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Will Microsoft learn from self-flagellation? The software giant squandered shareholder treasure for years to break into internet services, gaming and consumer electronics. Writing down the $6 billion it blew on aQuantive in 2007 should mark a turning point where Microsoft at long last returns to its knitting and focuses on enterprise. Thankfully for its shareholders, there are glimmers that this may already be happening.
The purchase of the internet ad agency was ill-timed, overpriced, and poorly thought out. Google’s purchase of DoubleClick a month earlier had set off a land grab for similar firms by the likes of Yahoo and advertising conglomerate WPP. Microsoft, late to the party, paid more than twice what aQuantive had been worth a month prior. Microsoft didn’t have the traffic or the advertisers to make the purchase pay off. The massive charge it is taking merely recognizes what has been long apparent: the deal was a dog.
That brings up a broader point. Microsoft’s efforts to expand beyond the enterprise customer and the PC have fared poorly. The firm’s online services division, which contains the aQuantive business, search engine Bing and MSN, had an operating loss of $1.4 billion in the first three quarters of its current fiscal year. The entertainment division that produces the Xbox has done somewhat better, earning $637 million, or an 8 percent margin, over the same time. But Microsoft spent heavily for years on the game console. It has yet to recoup these losses, much less earn a satisfactory return on investment.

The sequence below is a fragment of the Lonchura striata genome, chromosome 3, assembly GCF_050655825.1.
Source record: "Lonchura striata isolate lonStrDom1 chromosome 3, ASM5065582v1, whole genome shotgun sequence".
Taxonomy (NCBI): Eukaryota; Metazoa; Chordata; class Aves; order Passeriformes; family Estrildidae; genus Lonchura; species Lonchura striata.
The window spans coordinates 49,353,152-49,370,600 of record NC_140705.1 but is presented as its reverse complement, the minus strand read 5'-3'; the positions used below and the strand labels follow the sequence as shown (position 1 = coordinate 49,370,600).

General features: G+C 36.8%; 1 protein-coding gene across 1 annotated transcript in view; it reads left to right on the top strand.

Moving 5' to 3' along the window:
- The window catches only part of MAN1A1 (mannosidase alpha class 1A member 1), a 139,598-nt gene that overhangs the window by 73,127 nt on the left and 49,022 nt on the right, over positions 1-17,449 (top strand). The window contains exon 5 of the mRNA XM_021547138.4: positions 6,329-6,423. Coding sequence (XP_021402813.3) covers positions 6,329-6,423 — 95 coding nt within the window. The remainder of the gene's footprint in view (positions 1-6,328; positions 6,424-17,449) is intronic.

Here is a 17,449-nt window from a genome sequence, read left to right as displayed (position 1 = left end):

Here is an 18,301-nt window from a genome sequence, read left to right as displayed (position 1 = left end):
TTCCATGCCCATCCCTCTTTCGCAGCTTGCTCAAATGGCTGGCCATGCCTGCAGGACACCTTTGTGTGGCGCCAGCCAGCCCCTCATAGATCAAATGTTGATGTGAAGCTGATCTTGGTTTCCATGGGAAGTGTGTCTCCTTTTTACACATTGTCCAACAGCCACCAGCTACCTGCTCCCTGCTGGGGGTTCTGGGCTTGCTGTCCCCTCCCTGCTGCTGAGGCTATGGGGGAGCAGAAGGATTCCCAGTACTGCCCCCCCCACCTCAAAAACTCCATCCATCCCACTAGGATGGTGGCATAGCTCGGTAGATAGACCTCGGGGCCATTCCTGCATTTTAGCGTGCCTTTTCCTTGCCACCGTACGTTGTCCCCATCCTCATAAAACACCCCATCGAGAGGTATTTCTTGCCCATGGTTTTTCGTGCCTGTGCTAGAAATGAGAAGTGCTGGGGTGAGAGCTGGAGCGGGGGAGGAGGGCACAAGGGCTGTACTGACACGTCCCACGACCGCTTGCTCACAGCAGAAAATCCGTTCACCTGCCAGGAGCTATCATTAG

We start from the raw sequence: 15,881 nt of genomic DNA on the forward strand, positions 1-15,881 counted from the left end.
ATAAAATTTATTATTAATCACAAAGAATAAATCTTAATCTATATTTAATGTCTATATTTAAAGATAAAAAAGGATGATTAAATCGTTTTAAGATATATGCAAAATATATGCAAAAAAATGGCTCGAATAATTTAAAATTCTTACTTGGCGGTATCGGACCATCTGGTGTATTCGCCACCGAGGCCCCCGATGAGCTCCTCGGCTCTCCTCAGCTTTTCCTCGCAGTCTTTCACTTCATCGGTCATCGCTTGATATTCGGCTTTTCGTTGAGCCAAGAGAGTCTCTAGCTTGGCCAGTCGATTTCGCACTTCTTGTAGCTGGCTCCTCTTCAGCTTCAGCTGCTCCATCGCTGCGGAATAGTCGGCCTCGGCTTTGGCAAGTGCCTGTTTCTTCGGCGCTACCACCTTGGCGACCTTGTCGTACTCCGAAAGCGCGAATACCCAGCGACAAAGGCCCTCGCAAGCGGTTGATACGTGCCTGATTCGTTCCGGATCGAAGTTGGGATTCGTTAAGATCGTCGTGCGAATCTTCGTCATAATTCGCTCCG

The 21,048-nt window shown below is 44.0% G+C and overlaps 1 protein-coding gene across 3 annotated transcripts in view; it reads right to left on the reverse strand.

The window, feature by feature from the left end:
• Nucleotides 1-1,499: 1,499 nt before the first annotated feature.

Microsoft’s results in the enterprise and PC spaces, however, are different indeed. Its Windows and Windows Live division earns 65 percent operating margins, as does its Business division. The company’s Server and Tools segment has 38 percent margins.
Microsoft may finally be getting the message. Sure, paying $8.5 billion for Skype last year and $1.2 billion for social networking firm Yammer doesn’t exactly imply a conservative mind-set. But at least Skype can be plugged into its enterprise offerings. And Yammer is aimed squarely at business users. Ditto its recently unveiled tablet, “the Surface”. Microsoft’s record in hardware is mediocre, as the Zune illustrates. But the tablet’s key selling points are its keyboard and its Office compatibility. This was clearly designed to appeal to businesses.
It’s a pity Microsoft took so long to figure out its strengths. And the company may yet make more wasteful forays into markets it perceives as sexier than the infrastructure of business. But Microsoft does at last appear to be learning from its mistakes.